This art director from Bollywood is breaking stereotypes in Hollywood

While we often associate the film industry with the prominent faces of actors, directors and producers, we barely know about the contribution of a massive number of talented staffers working behind the scenes to make wonders on-screen.

How different would it be if Salman Khan’s introductory scene in Bajrangi Bhaijaan was through a home-held ‘jagraata’ instead of the energetic dance at a bright and colourful celebration for Lord Hanuman? Here comes the role of the production design team. We might not see them up front, but their utmost dedication, aesthetic sense and hard work go leaps and bounds to make a film a blockbuster.

Like a team of magicians swinging their wands the production design team come up with striking solutions to make a regular scene extraordinarily appealing to the eye. One such magician, Lucknow-girl Shivangi Singh, who has worked in films like Bajrangi Bhaijaan and Margarita with a Straw is now a production design fellow of Art Directors Guild in Hollywood and an art director at Art Director’s Union in Mumbai.

This is her story of breaking gender barriers and chasing her dreams from Bollywood to Hollywood.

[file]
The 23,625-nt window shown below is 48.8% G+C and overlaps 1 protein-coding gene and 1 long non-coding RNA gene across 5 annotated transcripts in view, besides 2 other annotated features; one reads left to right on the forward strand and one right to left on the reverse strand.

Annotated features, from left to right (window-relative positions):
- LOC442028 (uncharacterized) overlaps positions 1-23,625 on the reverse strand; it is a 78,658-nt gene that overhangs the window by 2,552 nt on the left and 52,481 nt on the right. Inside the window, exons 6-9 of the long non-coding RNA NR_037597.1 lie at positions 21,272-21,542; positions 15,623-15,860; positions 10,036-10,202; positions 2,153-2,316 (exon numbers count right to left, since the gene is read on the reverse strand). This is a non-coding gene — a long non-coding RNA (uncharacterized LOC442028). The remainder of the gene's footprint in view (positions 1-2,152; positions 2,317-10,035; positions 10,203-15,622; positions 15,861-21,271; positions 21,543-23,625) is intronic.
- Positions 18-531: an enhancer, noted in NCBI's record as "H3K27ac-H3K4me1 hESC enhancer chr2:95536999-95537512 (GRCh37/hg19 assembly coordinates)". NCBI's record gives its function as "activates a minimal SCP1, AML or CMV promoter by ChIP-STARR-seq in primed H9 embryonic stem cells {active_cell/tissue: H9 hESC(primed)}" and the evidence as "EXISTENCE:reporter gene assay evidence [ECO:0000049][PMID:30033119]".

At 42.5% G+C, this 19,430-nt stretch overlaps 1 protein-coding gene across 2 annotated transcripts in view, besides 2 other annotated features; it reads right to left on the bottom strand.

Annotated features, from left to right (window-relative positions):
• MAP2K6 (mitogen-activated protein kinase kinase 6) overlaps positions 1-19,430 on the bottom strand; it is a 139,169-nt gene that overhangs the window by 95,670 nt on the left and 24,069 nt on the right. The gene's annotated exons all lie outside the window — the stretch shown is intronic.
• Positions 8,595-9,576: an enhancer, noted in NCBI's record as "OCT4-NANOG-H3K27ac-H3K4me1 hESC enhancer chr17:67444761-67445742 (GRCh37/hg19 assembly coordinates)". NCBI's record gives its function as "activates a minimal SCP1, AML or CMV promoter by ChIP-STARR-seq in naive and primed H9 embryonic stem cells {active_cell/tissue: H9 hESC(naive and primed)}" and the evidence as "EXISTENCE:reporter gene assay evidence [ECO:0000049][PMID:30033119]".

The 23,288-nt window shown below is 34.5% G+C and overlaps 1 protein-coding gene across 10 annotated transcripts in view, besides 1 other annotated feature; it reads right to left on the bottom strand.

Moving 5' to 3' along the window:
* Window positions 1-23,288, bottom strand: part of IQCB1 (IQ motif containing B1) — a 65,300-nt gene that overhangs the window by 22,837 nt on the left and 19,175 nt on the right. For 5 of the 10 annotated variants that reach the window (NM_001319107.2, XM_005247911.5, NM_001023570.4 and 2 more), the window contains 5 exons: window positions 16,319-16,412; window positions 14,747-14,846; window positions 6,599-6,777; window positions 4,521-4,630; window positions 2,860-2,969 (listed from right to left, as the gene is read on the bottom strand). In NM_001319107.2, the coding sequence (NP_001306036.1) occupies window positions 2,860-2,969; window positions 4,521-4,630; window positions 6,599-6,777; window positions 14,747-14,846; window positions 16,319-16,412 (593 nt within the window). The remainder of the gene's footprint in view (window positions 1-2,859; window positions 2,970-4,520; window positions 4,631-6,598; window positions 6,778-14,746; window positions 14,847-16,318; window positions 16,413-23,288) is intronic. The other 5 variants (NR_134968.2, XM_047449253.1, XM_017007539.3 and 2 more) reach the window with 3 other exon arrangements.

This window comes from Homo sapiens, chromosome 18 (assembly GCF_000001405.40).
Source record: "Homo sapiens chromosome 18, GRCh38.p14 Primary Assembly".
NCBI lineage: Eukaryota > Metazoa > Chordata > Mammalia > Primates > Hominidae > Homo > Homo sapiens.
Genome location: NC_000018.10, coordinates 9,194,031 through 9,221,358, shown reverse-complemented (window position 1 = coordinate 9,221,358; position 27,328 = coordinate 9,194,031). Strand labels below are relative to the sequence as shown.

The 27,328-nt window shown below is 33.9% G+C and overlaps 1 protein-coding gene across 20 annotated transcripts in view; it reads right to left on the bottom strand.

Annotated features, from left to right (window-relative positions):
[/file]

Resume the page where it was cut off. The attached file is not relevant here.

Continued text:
Shivangi started working at art exhibitions as a researcher and project manager with some of the country’s finest contemporary artists and curators after graduating from Jamia Millia Islamia University with a Bachelor’s degree in Fine Arts. In Delhi, she explored all kinds of visual art forms – from art exhibitions to film festivals. It was on one such visit to a film festival where she chanced upon masterpieces from across the world like Benhur, Thief of Baghdad, In the mood for love, and that experience changed her life.

Looking to work in films she landed her first break as a storyboard artist for Margarita with a Straw. A few months from then, she was hired as an assistant art director for Bajrangi Bhaijaan, one of the biggest grossing films ever made in Indian cinema. There was no looking back from then on.

Ticket to Hollywood

Shivangi wanted to try her luck in Hollywood as well, which led her to pursue higher studies at Art Center College of Design in California. Stepping out of her cushy life back home, she ended up in an industry with less than 20% women.

“One of the biggest challenges was convincing my family, that leaving my established career in the Indian film industry and moving to Hollywood to start from scratch all over again was going to work out and that Production Design was a serious, legitimate career choice,” says Shivangi.

“As an Indian immigrant woman, I have constantly felt the need to keep proving myself and work harder than my male colleagues to earn my spot,” she continued.

It’s time to break the stereotype

Addressing the gender gap in the film industries Shivangi says, “The industry is much more evolved and inclusive of women compared to the times I started. But there is still a lot to be done in terms of representation of women in films in India as well as in Hollywood.”